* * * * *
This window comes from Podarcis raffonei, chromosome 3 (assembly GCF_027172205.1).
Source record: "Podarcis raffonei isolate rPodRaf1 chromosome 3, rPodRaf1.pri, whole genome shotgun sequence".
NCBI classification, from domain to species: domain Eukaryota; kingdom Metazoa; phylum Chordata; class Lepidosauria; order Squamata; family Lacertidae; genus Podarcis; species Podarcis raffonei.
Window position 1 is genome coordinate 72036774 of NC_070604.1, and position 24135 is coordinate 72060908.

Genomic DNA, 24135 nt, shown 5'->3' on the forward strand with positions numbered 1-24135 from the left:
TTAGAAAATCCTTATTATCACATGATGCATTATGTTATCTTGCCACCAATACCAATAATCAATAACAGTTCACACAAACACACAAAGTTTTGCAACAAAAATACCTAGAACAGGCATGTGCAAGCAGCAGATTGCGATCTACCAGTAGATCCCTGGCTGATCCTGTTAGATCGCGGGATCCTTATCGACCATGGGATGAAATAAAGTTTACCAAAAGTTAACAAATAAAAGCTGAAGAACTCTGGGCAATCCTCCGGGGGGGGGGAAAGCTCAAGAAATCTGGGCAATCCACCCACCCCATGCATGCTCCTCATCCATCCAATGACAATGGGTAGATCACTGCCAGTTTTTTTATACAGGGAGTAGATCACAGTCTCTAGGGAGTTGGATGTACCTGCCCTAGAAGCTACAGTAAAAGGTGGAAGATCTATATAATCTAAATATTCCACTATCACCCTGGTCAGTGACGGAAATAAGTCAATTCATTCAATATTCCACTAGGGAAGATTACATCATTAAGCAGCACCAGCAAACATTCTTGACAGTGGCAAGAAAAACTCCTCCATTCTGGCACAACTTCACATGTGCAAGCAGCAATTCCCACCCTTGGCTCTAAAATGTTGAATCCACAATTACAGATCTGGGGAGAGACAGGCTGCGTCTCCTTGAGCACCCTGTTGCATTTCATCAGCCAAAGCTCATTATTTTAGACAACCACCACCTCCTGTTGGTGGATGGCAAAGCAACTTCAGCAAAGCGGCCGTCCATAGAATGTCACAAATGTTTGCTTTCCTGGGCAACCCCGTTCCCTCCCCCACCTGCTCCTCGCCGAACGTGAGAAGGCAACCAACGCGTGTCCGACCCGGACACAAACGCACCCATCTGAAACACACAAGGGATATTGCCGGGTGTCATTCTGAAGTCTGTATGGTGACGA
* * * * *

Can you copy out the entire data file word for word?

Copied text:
This window comes from Podarcis raffonei, chromosome 3 (assembly GCF_027172205.1).
Source record: "Podarcis raffonei isolate rPodRaf1 chromosome 3, rPodRaf1.pri, whole genome shotgun sequence".
NCBI classification, from domain to species: domain Eukaryota; kingdom Metazoa; phylum Chordata; class Lepidosauria; order Squamata; family Lacertidae; genus Podarcis; species Podarcis raffonei.
Window position 1 is genome coordinate 72036774 of NC_070604.1, and position 24135 is coordinate 72060908.

Genomic DNA, 24135 nt, shown 5'->3' on the forward strand with positions numbered 1-24135 from the left:
TTAGAAAATCCTTATTATCACATGATGCATTATGTTATCTTGCCACCAATACCAATAATCAATAACAGTTCACACAAACACACAAAGTTTTGCAACAAAAATACCTAGAACAGGCATGTGCAAGCAGCAGATTGCGATCTACCAGTAGATCCCTGGCTGATCCTGTTAGATCGCGGGATCCTTATCGACCATGGGATGAAATAAAGTTTACCAAAAGTTAACAAATAAAAGCTGAAGAACTCTGGGCAATCCTCCGGGGGGGGGGAAAGCTCAAGAAATCTGGGCAATCCACCCACCCCATGCATGCTCCTCATCCATCCAATGACAATGGGTAGATCACTGCCAGTTTTTTTATACAGGGAGTAGATCACAGTCTCTAGGGAGTTGGATGTACCTGCCCTAGAAGCTACAGTAAAAGGTGGAAGATCTATATAATCTAAATATTCCACTATCACCCTGGTCAGTGACGGAAATAAGTCAATTCATTCAATATTCCACTAGGGAAGATTACATCATTAAGCAGCACCAGCAAACATTCTTGACAGTGGCAAGAAAAACTCCTCCATTCTGGCACAACTTCACATGTGCAAGCAGCAATTCCCACCCTTGGCTCTAAAATGTTGAATCCACAATTACAGATCTGGGGAGAGACAGGCTGCGTCTCCTTGAGCACCCTGTTGCATTTCATCAGCCAAAGCTCATTATTTTAGACAACCACCACCTCCTGTTGGTGGATGGCAAAGCAACTTCAGCAAAGCGGCCGTCCATAGAATGTCACAAATGTTTGCTTTCCTGGGCAACCCCGTTCCCTCCCCCACCTGCTCCTCGCCGAACGTGAGAAGGCAACCAACGCGTGTCCGACCCGGACACAAACGCACCCATCTGAAACACACAAGGGATATTGCCGGGTGTCATTCTGAAGTCTGTATGGTGACGA